In a report originally published in the Huffington Post and republished, online, by Yahoo-Finance, Daniel Tencer, who is the business editor of the Huffington Post, writes that “Canada has fallen out of the top 10 in a ranking of the world’s most competitive economies, a sign that Canadians may have a harder time succeeding financially in the coming years … [and] … The 2019 edition of the IMD (International Institute for Management Development) World Competitiveness Ranking places Canada 13th out of 63 countries, the worst performance in the annual survey’s history, which goes back to 1997 … [further, Mr Tencer explains that] … The country is being beaten by both aggressive free-market economies like Singapore and the U.S. (first and third, respectively) and by progressive countries known for their labour protections and high wages (Denmark, the Netherlands, Norway and Sweden).“
“Through the 1990s and early 2000s,” Daniel Tencer says, “Canada consistently ranked among the top 10 most competitive economies, but the country began a slow descent around 2015, when oil prices collapsed ― though that is only a small part of the reason for the decline … [but, he adds] … this problem can’t be pinned on Trudeau’s Liberals or any one previous government ― it’s a long-term trend in Canada’s economy.” To explain that he adds another chart that I have marked up a bit:
Canada (in red on the chart) was, when Jean Chrétien retired, right up there, near the USA and Singapore and above Switzerland; then we fell away, suddenly and sharply, but Prime Minister Harper got us back on track, during the 2008 financial crisis, and, by 2015, we were, once again, in the top tier. Then, under Justin Trudeau Canada fell precipitously in the rankings.
Part of Canada’s competitive advantage has long been, but especially since Conservative PM Brian Mulroney negotiated NAFTA, with the USA, based on our proximity to and close trading relations with the United States. The election of Donald Trump, in 2016, coupled with Justin Trudeau’s general weakness on trade and commerce issues, contributed to our recent, sharp decline. Mr Tencer alludes to the fact that Canada, despite having robust manufacturing and service/finance sectors, remains a resource economy and the oil-price shocks did, also contribute to our decline in the rankings but so, too, I think did Prime Minister Justin Trudeau’s obvious hostility towards Canada’s important petroleum industry.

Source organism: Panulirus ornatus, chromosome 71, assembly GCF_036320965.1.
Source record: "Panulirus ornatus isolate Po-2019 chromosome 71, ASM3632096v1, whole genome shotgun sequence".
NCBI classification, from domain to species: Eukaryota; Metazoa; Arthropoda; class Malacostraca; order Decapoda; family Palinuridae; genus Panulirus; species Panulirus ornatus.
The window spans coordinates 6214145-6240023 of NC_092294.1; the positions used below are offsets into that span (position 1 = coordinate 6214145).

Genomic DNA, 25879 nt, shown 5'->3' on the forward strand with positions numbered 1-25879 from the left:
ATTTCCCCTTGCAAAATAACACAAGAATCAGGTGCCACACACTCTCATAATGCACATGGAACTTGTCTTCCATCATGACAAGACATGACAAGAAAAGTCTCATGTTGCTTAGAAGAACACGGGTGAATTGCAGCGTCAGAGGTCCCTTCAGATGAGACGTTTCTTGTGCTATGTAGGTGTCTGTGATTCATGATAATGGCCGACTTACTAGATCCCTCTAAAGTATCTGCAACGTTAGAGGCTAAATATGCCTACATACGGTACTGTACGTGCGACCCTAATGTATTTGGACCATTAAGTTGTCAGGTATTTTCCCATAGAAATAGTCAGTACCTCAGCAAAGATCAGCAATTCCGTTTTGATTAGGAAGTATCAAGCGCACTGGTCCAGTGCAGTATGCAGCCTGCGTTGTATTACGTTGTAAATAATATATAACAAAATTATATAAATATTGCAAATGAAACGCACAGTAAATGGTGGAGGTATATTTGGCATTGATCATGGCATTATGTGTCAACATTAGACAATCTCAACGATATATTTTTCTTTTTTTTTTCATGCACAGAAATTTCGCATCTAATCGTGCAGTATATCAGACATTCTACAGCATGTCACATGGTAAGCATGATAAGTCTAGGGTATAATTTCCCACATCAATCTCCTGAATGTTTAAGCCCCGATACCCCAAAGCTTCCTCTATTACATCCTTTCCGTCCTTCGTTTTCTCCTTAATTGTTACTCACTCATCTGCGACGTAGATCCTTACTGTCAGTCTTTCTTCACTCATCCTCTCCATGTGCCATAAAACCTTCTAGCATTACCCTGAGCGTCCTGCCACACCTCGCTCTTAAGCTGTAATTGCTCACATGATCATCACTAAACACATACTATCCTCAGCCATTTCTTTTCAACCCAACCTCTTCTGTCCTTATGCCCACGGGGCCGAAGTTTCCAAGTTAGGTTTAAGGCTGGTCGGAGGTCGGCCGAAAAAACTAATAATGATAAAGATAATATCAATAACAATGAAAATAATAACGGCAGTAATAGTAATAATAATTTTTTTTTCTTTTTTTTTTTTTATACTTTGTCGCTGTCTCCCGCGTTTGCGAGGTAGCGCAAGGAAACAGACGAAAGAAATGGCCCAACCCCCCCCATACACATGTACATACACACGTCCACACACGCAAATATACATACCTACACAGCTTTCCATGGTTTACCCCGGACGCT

Daniel Tencer explains, and I agree, that “A competitiveness index isn’t exactly a measure of how competitive a country is against other countries; rather, it’s a measure of how productive a country is. Productivity can be defined simply as “how much you get back for the effort you put in.” The more you get back for your work, the more “productive” an economy … [and] … “Productivity is important because it has been found to be the main factor driving growth and income levels,” the World Economic Foundation says. “And income levels are very closely linked to human welfare. So understanding the factors that allow for this chain of events to occur is very important.”“
“A lot of long-term problems in Canada’s economy seem to be finally catching up to us,” he writes, “and one major issue that expert after expert cites is Canada’s relative lack of innovation and creativity … [because] … The country’s business leaders have a reputation for being cautious, and following the crowd rather than taking risks on new ideas. That means Canada has fewer opportunities to create new businesses, and it makes the country uninteresting for foreign investors (except those looking to park cash in our housing market, that is).“